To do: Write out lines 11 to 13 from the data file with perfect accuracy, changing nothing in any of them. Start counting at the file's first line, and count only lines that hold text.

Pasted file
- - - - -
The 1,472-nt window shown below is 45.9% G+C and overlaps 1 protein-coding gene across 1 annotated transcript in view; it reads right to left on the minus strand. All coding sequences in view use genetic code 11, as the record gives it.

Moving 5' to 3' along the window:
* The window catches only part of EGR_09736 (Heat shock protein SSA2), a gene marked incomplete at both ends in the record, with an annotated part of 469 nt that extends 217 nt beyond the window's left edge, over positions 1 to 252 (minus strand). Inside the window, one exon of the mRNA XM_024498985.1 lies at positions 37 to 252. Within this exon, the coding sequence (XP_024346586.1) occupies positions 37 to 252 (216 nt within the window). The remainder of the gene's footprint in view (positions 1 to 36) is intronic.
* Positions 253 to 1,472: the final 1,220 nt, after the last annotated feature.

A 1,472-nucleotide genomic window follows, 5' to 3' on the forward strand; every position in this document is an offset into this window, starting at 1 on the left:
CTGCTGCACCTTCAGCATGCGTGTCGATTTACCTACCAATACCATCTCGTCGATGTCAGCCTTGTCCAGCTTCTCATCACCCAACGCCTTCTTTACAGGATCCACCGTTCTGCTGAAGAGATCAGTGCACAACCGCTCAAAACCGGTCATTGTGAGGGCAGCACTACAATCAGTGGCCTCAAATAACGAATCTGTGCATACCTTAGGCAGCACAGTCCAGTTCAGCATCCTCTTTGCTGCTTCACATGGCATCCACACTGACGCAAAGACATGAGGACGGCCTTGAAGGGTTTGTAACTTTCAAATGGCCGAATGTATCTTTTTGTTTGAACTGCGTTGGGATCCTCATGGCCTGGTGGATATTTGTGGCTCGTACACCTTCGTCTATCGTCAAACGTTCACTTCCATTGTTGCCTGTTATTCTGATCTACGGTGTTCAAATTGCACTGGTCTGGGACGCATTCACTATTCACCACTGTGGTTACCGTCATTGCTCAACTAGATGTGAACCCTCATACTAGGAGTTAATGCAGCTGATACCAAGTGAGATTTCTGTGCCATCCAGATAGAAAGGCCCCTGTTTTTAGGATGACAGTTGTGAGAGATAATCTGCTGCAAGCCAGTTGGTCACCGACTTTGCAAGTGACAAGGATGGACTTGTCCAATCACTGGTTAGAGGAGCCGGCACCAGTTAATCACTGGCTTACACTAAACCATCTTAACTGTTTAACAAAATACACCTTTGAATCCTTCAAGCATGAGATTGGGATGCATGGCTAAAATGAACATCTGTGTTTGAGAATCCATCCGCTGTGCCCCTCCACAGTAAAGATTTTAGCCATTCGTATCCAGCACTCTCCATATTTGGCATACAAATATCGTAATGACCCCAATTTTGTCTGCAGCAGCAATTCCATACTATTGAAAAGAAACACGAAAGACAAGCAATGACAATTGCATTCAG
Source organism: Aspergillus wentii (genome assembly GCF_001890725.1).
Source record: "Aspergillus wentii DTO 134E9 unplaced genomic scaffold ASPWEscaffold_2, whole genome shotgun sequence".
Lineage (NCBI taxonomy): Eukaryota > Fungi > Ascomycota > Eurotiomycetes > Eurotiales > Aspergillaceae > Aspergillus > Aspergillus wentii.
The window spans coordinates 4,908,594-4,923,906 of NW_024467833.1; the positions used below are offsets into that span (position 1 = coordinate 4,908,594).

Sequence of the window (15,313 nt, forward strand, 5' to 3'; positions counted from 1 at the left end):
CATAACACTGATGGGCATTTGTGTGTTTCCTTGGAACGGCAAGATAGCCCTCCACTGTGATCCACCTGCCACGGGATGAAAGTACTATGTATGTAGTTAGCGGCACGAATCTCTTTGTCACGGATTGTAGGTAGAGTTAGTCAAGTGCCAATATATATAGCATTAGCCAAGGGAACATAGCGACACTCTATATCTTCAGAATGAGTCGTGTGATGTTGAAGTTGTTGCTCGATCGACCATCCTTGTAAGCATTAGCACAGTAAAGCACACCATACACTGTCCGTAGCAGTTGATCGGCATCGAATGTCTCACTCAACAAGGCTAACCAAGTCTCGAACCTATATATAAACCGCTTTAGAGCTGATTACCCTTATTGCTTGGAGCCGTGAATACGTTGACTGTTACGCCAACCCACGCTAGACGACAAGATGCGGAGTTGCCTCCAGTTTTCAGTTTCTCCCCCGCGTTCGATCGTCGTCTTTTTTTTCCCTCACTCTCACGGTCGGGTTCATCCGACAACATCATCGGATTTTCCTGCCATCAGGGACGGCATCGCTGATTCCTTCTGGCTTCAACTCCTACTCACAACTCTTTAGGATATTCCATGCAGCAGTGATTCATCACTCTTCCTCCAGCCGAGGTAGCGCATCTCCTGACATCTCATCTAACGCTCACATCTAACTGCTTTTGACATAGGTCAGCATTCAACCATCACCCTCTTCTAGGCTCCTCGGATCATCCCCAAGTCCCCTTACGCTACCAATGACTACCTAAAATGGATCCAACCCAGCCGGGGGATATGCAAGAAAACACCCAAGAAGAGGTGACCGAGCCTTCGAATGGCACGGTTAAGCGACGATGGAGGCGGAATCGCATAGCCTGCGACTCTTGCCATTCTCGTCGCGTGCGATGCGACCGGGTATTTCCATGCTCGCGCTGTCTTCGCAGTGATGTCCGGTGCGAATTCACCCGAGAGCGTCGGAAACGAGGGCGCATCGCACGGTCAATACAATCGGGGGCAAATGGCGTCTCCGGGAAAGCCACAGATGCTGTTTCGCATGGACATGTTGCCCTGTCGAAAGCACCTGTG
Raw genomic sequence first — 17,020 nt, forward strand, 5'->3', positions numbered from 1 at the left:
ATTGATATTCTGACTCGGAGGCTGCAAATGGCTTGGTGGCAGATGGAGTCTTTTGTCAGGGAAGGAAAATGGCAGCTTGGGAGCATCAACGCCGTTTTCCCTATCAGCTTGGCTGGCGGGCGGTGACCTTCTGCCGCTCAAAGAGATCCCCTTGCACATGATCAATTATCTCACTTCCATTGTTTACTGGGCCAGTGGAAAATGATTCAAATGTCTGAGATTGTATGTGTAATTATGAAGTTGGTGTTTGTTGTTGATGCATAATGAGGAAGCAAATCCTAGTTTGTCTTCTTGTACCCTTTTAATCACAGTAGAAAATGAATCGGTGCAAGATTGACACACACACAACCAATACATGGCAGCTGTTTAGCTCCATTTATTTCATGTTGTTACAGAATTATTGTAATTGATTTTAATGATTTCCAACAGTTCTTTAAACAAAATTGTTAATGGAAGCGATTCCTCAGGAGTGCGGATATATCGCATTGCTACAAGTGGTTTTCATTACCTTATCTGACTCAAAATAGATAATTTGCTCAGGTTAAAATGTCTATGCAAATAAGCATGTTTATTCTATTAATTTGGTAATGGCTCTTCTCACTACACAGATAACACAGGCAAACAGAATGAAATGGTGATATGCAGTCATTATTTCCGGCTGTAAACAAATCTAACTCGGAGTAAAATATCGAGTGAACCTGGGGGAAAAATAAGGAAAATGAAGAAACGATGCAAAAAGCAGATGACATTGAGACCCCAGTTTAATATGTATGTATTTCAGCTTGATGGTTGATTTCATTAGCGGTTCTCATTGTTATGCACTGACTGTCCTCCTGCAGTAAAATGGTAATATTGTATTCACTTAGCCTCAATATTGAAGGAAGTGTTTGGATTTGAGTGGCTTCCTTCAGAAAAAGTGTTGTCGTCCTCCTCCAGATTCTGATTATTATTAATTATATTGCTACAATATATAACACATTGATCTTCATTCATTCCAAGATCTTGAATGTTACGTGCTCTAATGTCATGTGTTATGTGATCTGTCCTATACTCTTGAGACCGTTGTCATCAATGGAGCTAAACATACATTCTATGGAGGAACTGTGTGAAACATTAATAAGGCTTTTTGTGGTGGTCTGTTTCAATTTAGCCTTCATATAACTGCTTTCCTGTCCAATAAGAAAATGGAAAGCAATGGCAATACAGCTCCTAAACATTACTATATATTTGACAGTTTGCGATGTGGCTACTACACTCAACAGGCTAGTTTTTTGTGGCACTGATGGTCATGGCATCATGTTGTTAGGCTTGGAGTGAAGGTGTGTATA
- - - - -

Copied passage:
Sequence of the window (15,313 nt, forward strand, 5' to 3'; positions counted from 1 at the left end):
CATAACACTGATGGGCATTTGTGTGTTTCCTTGGAACGGCAAGATAGCCCTCCACTGTGATCCACCTGCCACGGGATGAAAGTACTATGTATGTAGTTAGCGGCACGAATCTCTTTGTCACGGATTGTAGGTAGAGTTAGTCAAGTGCCAATATATATAGCATTAGCCAAGGGAACATAGCGACACTCTATATCTTCAGAATGAGTCGTGTGATGTTGAAGTTGTTGCTCGATCGACCATCCTTGTAAGCATTAGCACAGTAAAGCACACCATACACTGTCCGTAGCAGTTGATCGGCATCGAATGTCTCACTCAACAAGGCTAACCAAGTCTCGAACCTATATATAAACCGCTTTAGAGCTGATTACCCTTATTGCTTGGAGCCGTGAATACGTTGACTGTTACGCCAACCCACGCTAGACGACAAGATGCGGAGTTGCCTCCAGTTTTCAGTTTCTCCCCCGCGTTCGATCGTCGTCTTTTTTTTCCCTCACTCTCACGGTCGGGTTCATCCGACAACATCATCGGATTTTCCTGCCATCAGGGACGGCATCGCTGATTCCTTCTGGCTTCAACTCCTACTCACAACTCTTTAGGATATTCCATGCAGCAGTGATTCATCACTCTTCCTCCAGCCGAGGTAGCGCATCTCCTGACATCTCATCTAACGCTCACATCTAACTGCTTTTGACATAGGTCAGCATTCAACCATCACCCTCTTCTAGGCTCCTCGGATCATCCCCAAGTCCCCTTACGCTACCAATGACTACCTAAAATGGATCCAACCCAGCCGGGGGATATGCAAGAAAACACCCAAGAAGAGGTGACCGAGCCTTCGAATGGCACGGTTAAGCGACGATGGAGGCGGAATCGCATAGCCTGCGACTCTTGCCATTCTCGTCGCGTGCGATGCGACCGGGTATTTCCATGCTCGCGCTGTCTTCGCAGTGATGTCCGGTGCGAATTCACCCGAGAGCGTCGGAAACGAGGGCGCATCGCACGGTCAATACAATCGGGGGCAAATGGCGTCTCCGGGAAAGCCACAGATGCTGTTTCGCATGGACATGTTGCCCTGTCGAAAGCACCTGTG
Raw genomic sequence first — 17,020 nt, forward strand, 5'->3', positions numbered from 1 at the left: